If you’re keeping Crassula ‘Dorothy’ indoors, make sure to place it near a window that gets plenty of natural light, ideally a south or west-facing window. This will ensure that the plant receives at least 6 hours of sunlight daily, which is the minimum requirement for this species.

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Teeny tiny flowers for a teeny tiny succulent.

While Crassula ‘Dorothy’ thrives in bright light, it’s important to protect it from direct sunlight, especially during the hot summer months. Direct sunlight can cause the plant to become scorched, which can damage its leaves and prevent it from growing properly. To protect your plant from direct sunlight, you can use sheer curtains or window shades to diffuse the light. Another option is to move Crassula ‘Dorothy’ to a location where it can receive bright, indirect light, such as under a tree or on a covered patio.

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If you’re growing Crassula ‘Dorothy’ outdoors, it’s important to be mindful of the light conditions in your area. In regions with hot, dry climates, it may be necessary to provide some shade for the plant during the hottest part of the day. In areas with less intense sunlight, such as coastal regions, the plant may be able to tolerate more direct sunlight.

Crassula dorothy stays small crassula 'dorothy'


Crassula ‘Dorothy’ doesn’t require much fertilizer. During the growing season, fertilize it once a month with a balanced, water-soluble fertilizer diluted to half strength.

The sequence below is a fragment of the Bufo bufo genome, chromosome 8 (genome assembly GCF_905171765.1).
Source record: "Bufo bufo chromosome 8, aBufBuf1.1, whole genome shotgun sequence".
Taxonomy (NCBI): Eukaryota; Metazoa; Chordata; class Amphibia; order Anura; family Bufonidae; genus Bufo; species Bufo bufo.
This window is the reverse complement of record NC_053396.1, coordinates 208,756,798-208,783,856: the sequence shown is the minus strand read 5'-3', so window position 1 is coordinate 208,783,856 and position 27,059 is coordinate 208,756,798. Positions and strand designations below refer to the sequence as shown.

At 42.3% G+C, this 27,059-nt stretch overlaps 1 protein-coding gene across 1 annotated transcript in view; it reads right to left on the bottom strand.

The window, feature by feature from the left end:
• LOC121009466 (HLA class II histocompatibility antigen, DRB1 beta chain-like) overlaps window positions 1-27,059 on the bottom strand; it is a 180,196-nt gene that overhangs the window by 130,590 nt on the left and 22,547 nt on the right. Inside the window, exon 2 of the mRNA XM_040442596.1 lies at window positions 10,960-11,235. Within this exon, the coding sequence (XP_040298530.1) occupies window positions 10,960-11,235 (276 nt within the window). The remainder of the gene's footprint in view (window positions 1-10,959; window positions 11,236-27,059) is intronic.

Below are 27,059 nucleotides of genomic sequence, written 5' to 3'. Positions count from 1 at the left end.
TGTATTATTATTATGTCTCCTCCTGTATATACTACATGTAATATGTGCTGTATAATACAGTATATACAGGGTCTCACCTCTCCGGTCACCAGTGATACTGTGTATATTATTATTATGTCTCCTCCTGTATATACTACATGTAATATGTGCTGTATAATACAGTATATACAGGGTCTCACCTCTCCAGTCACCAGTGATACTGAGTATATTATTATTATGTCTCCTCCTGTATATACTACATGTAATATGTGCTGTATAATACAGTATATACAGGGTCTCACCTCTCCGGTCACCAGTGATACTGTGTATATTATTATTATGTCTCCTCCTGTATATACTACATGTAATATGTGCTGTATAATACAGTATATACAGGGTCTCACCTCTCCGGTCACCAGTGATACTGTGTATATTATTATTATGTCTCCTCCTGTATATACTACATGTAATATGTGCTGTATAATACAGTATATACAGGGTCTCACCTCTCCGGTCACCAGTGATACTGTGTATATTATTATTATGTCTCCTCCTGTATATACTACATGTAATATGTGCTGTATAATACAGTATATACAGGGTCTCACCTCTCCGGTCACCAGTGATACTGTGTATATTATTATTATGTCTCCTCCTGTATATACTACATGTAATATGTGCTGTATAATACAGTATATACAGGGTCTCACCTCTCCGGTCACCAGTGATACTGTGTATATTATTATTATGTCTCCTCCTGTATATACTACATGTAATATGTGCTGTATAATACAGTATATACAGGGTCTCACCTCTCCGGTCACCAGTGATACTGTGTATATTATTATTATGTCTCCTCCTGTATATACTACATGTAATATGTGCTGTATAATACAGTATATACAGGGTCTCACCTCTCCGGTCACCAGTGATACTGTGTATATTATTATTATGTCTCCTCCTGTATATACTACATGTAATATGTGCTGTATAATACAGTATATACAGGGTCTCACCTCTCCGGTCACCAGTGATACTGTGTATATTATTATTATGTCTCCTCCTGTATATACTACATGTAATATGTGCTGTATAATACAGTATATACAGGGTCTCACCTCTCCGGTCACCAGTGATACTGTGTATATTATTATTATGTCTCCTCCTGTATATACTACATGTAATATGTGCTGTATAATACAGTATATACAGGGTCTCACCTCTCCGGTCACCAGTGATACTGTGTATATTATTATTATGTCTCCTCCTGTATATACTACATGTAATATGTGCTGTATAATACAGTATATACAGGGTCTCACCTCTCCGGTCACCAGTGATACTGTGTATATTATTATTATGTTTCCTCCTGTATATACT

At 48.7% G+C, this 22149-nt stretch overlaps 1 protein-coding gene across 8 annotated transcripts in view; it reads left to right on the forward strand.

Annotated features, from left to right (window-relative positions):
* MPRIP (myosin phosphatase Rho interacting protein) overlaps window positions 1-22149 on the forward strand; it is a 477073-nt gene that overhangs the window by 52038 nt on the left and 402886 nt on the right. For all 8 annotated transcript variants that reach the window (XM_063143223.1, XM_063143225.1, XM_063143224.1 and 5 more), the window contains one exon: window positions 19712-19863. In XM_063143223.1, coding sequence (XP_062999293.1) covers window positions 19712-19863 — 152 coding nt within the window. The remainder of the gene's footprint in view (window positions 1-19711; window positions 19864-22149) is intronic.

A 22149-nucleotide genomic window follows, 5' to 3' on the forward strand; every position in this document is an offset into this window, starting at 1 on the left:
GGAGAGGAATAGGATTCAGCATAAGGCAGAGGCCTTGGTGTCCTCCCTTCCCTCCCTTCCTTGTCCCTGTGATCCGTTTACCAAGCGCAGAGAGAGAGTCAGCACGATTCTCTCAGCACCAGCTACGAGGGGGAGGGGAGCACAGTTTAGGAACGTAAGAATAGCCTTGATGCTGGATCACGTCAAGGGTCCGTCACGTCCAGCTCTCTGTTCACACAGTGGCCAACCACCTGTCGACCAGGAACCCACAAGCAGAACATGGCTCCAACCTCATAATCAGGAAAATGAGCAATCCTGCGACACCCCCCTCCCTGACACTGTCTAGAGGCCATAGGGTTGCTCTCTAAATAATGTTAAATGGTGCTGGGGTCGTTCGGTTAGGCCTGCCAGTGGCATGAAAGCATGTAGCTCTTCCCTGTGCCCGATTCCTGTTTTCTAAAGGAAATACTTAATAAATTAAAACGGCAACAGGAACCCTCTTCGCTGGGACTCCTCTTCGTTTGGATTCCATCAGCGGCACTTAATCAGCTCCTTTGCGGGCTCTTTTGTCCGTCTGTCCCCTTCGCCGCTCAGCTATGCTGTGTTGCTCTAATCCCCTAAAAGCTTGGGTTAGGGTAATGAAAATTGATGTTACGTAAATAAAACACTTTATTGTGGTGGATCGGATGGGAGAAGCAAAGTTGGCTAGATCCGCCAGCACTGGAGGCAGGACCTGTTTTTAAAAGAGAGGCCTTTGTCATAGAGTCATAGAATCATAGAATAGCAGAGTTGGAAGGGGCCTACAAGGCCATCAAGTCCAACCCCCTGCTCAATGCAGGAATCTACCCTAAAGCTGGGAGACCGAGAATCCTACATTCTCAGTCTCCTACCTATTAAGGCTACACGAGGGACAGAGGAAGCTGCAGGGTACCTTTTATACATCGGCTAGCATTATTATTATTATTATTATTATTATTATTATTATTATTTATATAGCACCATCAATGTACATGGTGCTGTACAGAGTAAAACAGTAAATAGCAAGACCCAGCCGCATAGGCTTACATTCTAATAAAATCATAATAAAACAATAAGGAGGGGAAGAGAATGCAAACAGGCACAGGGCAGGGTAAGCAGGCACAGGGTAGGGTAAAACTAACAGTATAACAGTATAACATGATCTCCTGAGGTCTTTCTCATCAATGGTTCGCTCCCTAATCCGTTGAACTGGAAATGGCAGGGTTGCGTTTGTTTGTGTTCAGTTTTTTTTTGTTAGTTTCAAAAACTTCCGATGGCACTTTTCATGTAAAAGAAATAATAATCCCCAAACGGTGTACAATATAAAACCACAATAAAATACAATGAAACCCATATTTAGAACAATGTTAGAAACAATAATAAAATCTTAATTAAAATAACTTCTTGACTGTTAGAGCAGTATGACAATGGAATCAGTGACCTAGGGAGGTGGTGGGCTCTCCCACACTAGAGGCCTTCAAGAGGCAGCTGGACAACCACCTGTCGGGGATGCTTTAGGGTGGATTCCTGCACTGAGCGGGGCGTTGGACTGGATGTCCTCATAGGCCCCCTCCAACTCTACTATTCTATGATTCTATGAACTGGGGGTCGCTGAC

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Crassula ‘Dorothy’ Common Pests & Problems

Two of the most common issues that can affect Crassula ‘Dorothy’ are mealybugs and spider mites. These pests can cause damage to the plant by feeding on its sap, which can lead to stunted growth, yellowing leaves, and even death if left untreated. To combat these pests, it’s important to isolate the affected plant and treat it with an insecticidal soap or alcohol solution. This will help to kill the pests and prevent them from spreading to other plants.

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Another issue that can affect Crassula ‘Dorothy’ is overwatering or underwatering. Overwatering can cause the plant’s leaves to turn yellow and become mushy, while underwatering can cause the leaves to dry out and turn brown. To avoid these issues, it’s important to water the plant only when the soil has dried out completely. Crassula ‘Dorothy’ prefers well-draining soil, so make sure the pot has drainage holes to allow excess water to escape. In addition, avoid getting water on the leaves, as this can cause rot.

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Finally, Crassula ‘Dorothy’ can also be affected by pests like scale insects and aphids, which can be treated with insecticidal soap or neem oil. Additionally, make sure the plant is getting enough light, as insufficient light can cause the plant to become leggy or lose its vibrant color.

Hardiness Zone & Temperature

Crassula ‘Dorothy’ is a resilient succulent that can withstand a range of temperatures. It is hardy in USDA zones 9b-11, which includes regions with mild winters and hot summers. These zones typically have winter temperatures that range from 25°F to 30°F (-4°C to -1°C). In areas where winters are harsher, it’s best to grow Crassula ‘Dorothy’ in containers so that it can be brought indoors during cold weather.

When it comes to temperature preferences, Crassula ‘Dorothy’ thrives in a range between 50°F to 80°F (10°C to 26°C). This makes it an ideal plant for indoor growing or for outdoor growing in areas with mild climates. When the temperature rises above 80°F (26°C), it’s best to provide some shade for ‘Dorothy’ to prevent its leaves from burning. Similarly, when the temperature drops below 50°F (10°C), it’s important to ensure Crassula ‘Dorothy’ is protected from frost.

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To protect Crassula ‘Dorothy’ from cold weather, you can cover it with a frost cloth or move it to a sheltered location, such as a covered porch or greenhouse. During the winter months, it’s important to reduce watering to prevent the roots from becoming waterlogged, which can cause the plant to rot.